Players Lose Control in ‘Tales from the Borderlands’

by Nick Dinicola

27 April 2017

This is an interactive story in which players don’t craft the characters, we just control them.
 
cover art

Tales from the Borderlands

(Telltale Games)
US: 25 Nov 2014

It’s been a while since I’ve played a Telltale game. I’ve always enjoyed the developer’s output, everything from Sam and Max to The Wolf Among Us, but I’ve fallen behind on their more recent series like Minecraft: Story Mode, Game of Thrones, and Batman. Thankfully, I’ve finally gotten back on the Telltale horse again with Tales from the Borderlands and it feels… weird.

  
Tales From the Borderlands feels like a different sort of Telltale game, one that, weirdly enough, seems to deemphasize the dialogue choices that have come to define Telltale. To put it simply, Borderlands feels less interactive than Telltale’s The Walking Dead, the series that arguably put them on the mainstream map. This a rather obvious statement if you take it literally: There are fewer puzzles to solve in Borderlands, fewer moments of exploration, and really just fewer moments of any non-dialogue gameplay. So yes, Borderlands is less interactive in those regards, but I’m not actually talking about any of that. I mean the dialogue options themselves feel less interactive.

Granted, I’m way behind in this analysis. Tales of the Borderlands came out a few years ago, but I think the distance was necessary (for me, at least) to properly notice this change. I fell in love with Walking Dead because Lee, the protagonist, became a vessel for my beliefs and morality, a character I worked with Telltale to define and develop. On the other hand, Rhys and Fiona from Borderlands feel like characters that are beyond my control.

For a quick and dirty example, just look at the first five minutes of the first episode of each series. The opening minutes of Borderlands are filled with narration and exposition, so much so that we only get one dialogue choice within those opening five minutes.

In Walking Dead, we start with a conversation, so by the time the first five minutes have passed we’ve made a total of seven dialogue choices. That’s a ratio of 7:1 between the games.

Now that’s hardly a proper scientific experiment, but it does reflect a noticeable change in characterization between the two games. Lee quickly comes to feel like an extension of ourselves: We choose nearly every line he speaks, and the spoken lines we don’t choose are mostly short and factual, nothing that really expresses personality. Our dialogue choices are mostly emotional in nature, so we can shape Lee as regretful, sullen, or angry.

The last dialogue choice is a good example of this: We can shout something to our driver just before he crashes into a zombie. We can warn him with a “Watch out!” or chastise him with “Fucking drive!” or shout in surprise with a “Shit!” The choice is pointless from a story perspective, but it’s a subtle way of allowing us to mold Lee into our own character: He speaks what we feel in that moment. Each choice like this adds nuance to our characterization, so more choices equal a more nuanced Lee.

Borderlands, however, begins with a couple different expository monologues. First we have the unseen narrator explaining the mythology of Pandora, then we get Rhys explaining how his job works. In between we have the framing device for the series: Rhys gets captured and tells his story to his assailant. This is the only scene that allows us a chance to characterize Rhys, but all we really do is choose between sarcastic quips, the kind of banter Rhys does plenty of on his own. We get our one opportunity to characterize hi and all we can do is reinforce his developer-established behavior. We don’t add anything to his character.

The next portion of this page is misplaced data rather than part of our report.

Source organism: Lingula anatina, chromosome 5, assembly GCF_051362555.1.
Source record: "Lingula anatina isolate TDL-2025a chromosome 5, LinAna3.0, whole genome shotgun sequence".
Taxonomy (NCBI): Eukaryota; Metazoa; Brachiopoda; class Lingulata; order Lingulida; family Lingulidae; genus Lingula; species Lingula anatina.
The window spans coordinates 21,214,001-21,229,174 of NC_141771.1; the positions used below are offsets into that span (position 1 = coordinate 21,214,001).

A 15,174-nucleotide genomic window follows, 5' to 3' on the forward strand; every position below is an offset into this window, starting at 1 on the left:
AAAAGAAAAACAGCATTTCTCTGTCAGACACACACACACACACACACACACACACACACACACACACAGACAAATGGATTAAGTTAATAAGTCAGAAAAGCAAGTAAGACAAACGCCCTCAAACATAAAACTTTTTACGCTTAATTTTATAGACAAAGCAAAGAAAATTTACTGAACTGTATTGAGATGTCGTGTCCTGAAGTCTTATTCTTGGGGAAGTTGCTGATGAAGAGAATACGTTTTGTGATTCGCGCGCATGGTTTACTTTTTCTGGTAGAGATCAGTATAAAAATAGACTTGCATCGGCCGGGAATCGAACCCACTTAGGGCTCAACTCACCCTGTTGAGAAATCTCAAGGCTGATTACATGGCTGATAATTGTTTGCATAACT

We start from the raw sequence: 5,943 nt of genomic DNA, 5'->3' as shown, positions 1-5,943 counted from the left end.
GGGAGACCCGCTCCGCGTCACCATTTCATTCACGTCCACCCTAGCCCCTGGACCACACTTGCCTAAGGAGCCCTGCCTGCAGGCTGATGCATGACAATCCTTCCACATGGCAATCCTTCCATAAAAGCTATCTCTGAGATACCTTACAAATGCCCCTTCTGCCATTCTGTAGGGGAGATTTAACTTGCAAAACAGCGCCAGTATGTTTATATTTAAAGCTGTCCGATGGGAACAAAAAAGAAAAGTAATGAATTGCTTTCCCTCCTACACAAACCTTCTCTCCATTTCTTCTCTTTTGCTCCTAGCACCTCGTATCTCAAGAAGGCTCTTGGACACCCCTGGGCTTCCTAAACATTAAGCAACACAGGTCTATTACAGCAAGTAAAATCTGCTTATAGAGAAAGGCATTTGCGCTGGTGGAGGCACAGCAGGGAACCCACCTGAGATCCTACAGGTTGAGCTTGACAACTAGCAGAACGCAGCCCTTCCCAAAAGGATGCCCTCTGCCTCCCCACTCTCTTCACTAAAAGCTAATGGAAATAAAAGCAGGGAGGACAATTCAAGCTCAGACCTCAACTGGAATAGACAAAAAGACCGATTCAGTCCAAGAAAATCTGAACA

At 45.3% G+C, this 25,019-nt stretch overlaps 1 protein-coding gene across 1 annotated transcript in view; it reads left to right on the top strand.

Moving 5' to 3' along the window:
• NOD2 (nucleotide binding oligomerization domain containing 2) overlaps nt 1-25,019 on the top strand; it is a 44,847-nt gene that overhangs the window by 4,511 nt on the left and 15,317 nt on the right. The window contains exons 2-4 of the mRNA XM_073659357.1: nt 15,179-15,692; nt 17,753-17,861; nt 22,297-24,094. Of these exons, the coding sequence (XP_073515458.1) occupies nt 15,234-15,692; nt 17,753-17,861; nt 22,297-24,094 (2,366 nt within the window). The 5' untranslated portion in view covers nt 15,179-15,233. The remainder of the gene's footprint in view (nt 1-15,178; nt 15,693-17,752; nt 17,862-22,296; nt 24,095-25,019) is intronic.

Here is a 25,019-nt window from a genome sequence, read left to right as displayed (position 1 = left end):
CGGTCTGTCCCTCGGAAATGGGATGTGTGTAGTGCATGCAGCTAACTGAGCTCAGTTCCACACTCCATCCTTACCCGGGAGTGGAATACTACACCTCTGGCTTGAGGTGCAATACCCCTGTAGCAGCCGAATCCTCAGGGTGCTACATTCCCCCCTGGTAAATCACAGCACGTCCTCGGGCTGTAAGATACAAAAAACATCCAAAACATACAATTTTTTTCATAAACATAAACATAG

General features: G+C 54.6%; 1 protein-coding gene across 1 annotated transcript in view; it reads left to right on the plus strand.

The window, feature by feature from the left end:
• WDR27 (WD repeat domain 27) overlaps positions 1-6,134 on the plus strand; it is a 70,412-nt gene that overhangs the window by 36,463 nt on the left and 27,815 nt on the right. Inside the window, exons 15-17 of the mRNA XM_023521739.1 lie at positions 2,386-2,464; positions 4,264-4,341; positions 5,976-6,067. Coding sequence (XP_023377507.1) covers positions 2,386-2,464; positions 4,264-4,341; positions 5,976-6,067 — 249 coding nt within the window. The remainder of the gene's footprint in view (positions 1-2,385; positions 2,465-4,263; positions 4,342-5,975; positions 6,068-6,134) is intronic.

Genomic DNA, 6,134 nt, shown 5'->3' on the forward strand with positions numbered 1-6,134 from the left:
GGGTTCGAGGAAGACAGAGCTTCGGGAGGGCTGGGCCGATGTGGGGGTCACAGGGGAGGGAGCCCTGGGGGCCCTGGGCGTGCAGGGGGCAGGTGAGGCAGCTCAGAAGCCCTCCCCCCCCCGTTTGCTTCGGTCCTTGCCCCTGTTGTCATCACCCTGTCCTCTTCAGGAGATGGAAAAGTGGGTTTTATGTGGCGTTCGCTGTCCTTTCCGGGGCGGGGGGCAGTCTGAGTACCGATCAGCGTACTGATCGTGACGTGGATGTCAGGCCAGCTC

Most of the dialogue options in the game are like this: Rhys and Fiona have distinct personalities we have no hand in shaping. We don’t craft these characters, we just control them.

There are good moments, certainly. If you have Fiona save her one bullet, you can choose whether or not to shoot your traitorous mentor. This allows us to shape Fiona’s reaction to the betrayal: Does she respond with vengeful violence or pained passivity? Either way, we’re allowed to shape this important moment in her character arc. Unfortunately, moments like this are few and far between. 

Now, this isn’t the first time a Telltale series has had this problem. The third episode of The Wolf Among Us ended with a powerful moment that forced us to consider “What innocents (and not-so-innocents) are you willing to sacrifice in the name of the rule of law and your own sense of power?” Then, in the fourth episode, Telltale failed to follow through on the personal consequences of that dark decision. However, that series also had an amazing opening scene that built a complex world through dialogue. Whereas Borderlands relies on authored narration to explain its world, The Wolf Among Us involves the player in its expository world-building. 

Tales from the Borderlands is written in a different style than The Walking Dead or Wolf Among Us, and while it’s not a bad, it does feel like a step backwards for Telltale because it’s a much easier style of writing. It’s always easier to write an independent character than to write a character that feels like an extension of the player. The former allows the writer complete control, whereas the latter forces the writer to tread a razor-thin line of expression.

Walking Dead walked that line, and even did it a second time with Season 2. Compared to those high water marks, it’s more than a little disappointing so see Telltale take such strong narrative control in Tales from the Borderlands.

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